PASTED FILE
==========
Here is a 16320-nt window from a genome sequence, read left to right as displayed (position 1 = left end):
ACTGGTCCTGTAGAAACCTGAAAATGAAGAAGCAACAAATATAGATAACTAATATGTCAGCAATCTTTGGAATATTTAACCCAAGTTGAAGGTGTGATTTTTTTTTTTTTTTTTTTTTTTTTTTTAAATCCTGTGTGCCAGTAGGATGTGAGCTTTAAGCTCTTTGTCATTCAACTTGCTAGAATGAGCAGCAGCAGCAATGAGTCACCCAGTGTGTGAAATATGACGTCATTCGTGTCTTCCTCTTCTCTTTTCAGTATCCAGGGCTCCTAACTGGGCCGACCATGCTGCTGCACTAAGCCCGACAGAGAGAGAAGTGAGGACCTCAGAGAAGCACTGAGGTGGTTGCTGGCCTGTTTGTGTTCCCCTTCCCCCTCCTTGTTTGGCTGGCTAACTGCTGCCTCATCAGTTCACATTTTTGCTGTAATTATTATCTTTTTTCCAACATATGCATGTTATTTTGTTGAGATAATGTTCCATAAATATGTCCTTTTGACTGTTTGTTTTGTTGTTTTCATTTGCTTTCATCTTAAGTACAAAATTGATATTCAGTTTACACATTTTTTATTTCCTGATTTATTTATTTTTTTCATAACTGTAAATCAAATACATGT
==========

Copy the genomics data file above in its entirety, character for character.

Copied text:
Here is a 16320-nt window from a genome sequence, read left to right as displayed (position 1 = left end):
ACTGGTCCTGTAGAAACCTGAAAATGAAGAAGCAACAAATATAGATAACTAATATGTCAGCAATCTTTGGAATATTTAACCCAAGTTGAAGGTGTGATTTTTTTTTTTTTTTTTTTTTTTTTTTTAAATCCTGTGTGCCAGTAGGATGTGAGCTTTAAGCTCTTTGTCATTCAACTTGCTAGAATGAGCAGCAGCAGCAATGAGTCACCCAGTGTGTGAAATATGACGTCATTCGTGTCTTCCTCTTCTCTTTTCAGTATCCAGGGCTCCTAACTGGGCCGACCATGCTGCTGCACTAAGCCCGACAGAGAGAGAAGTGAGGACCTCAGAGAAGCACTGAGGTGGTTGCTGGCCTGTTTGTGTTCCCCTTCCCCCTCCTTGTTTGGCTGGCTAACTGCTGCCTCATCAGTTCACATTTTTGCTGTAATTATTATCTTTTTTCCAACATATGCATGTTATTTTGTTGAGATAATGTTCCATAAATATGTCCTTTTGACTGTTTGTTTTGTTGTTTTCATTTGCTTTCATCTTAAGTACAAAATTGATATTCAGTTTACACATTTTTTATTTCCTGATTTATTTATTTTTTTCATAACTGTAAATCAAATACATGT